When World War II began in 1939, Roosevelt and other U.S. leaders believed any potential invasion of the U.S. from the Axis Powers would occur through Latin America, whose countries were militarily and economically weaker than the U.S. Brazil and Argentina in particular had strong trade relationships with Nazi Germany, and Argentina harbored anti-American sentiment and fascist/Nazi sympathies. So the Good Neighbor Policy aimed to wean those countries away from their economic and diplomatic links with the Axis Powers and bring them into the orbit of the U.S. and the Allied Powers during World War II.
Economically, the policy paid off, ultimately helping the U.S. recover from the Great Depression. The Good Neighbor Policy lowered tariff walls between the U.S. and Latin America and resulted in freer trade. U.S. exports to Latin America increased, and U.S. investment in the region rose.
Militarily, the Good Neighbor Policy eventually brought all of Latin America over to the side of the Allies during World War II. Mexico became a staunch U.S. ally, and it was the only Latin American nation to send troops into combat. Brazil remained neutral until a spate of German submarine attacks killed more than one thousand Brazilians, and the country declared war on Germany in August 1942. Among Latin American countries, Argentina remained stubbornly neutral for the longest duration during World War II. Anti-American sentiment and pro-Nazi military leaders kept Argentina from officially supporting the Allies until the very end of the conflict. U.S. and international pressure eventually pushed Argentine leaders to declare war on Germany and Japan in March 1945, just a few months before World War II ended.
Despite the success of the Good Neighbor Policy between 1933 and 1945, U.S.-Latin America relations quickly turned sour as the Cold War began. In an effort to stop communist influence in the Western Hemisphere, the U.S. once again pursued an interventionist and militarized foreign policy towards Latin America between the 1950s and the 1980s. This sordid legacy overshadowed the amicable relations under the Good Neighbor Policy and remains an issue today between the United States and several Latin American countries.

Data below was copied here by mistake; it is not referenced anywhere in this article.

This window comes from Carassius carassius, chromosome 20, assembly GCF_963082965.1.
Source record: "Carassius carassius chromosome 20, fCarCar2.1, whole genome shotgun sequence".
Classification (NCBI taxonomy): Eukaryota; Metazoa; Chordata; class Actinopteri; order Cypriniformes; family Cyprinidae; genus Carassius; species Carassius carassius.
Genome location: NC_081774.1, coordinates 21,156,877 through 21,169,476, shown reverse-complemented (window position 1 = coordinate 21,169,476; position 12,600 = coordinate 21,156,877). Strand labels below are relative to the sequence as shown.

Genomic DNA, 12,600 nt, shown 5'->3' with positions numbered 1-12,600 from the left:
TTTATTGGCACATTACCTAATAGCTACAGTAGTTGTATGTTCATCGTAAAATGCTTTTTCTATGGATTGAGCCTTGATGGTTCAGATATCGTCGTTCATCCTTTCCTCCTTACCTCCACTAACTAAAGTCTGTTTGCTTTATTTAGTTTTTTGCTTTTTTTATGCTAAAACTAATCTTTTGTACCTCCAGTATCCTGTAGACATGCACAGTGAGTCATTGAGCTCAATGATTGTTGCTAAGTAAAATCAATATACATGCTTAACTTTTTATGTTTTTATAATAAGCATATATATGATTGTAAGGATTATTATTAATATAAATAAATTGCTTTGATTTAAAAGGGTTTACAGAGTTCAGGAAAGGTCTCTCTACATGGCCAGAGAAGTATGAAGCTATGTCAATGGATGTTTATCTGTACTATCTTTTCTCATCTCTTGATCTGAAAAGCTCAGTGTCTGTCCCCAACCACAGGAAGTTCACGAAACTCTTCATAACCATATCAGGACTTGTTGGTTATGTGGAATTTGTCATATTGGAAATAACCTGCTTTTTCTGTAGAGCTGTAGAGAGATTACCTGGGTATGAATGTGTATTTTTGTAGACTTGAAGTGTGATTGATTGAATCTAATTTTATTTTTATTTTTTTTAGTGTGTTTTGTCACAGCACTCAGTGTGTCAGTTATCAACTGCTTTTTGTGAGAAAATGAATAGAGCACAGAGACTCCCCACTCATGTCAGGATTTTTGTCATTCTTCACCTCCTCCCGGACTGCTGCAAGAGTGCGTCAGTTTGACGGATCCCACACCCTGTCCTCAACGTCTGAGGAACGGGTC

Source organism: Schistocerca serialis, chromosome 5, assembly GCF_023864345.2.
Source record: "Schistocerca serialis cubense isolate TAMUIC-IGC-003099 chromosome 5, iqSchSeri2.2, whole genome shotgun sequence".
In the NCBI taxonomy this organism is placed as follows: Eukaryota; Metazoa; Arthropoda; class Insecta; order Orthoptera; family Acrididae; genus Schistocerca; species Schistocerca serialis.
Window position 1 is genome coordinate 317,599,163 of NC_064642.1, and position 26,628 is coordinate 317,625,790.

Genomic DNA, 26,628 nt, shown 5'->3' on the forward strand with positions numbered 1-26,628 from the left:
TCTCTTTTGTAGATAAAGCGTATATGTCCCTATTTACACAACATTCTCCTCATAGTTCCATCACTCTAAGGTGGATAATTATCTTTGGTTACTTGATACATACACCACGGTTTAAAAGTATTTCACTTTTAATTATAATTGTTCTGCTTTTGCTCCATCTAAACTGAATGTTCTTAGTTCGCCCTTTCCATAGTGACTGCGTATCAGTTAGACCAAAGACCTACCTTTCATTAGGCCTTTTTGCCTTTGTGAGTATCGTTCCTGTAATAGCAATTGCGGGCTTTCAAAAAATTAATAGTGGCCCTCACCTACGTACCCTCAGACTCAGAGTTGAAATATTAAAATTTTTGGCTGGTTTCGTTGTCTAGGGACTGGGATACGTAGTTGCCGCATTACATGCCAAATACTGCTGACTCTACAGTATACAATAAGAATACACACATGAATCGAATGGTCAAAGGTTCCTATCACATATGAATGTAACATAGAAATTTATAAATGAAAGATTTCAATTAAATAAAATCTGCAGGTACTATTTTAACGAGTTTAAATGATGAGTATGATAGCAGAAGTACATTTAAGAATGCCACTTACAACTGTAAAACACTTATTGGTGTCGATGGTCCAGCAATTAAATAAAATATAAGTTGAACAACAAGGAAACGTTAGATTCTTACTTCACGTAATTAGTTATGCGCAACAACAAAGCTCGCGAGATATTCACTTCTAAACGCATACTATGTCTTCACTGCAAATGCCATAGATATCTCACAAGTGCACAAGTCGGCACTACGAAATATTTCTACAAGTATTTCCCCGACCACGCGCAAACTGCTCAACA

The Good Neighbor Policy, issued in 1933, reversed the U.S. approach of military intervention in Latin American affairs that had taken shape during the mid-nineteenth century. The new policy had two rationales. First, during the Great Depression of the 1930s, the U.S. needed new economic relationships with major Latin American countries. Second, the U.S. sought to solidify alliances with Latin America to counter the rise of Nazi Germany and Imperial Japan in the 1930s and during World War II.
The Good Neighbor Policy succeeded on both of these counts. It resulted in freer trade between the U.S. and Latin America and brought Latin American countries over to the side of the Allies during World War II. With the dawning of the Cold War in the late 1940s, however, the U.S. renounced the principles of the Good Neighbor Policy and ushered in long period of contentious relations with Latin America, which lasted through the 1980s.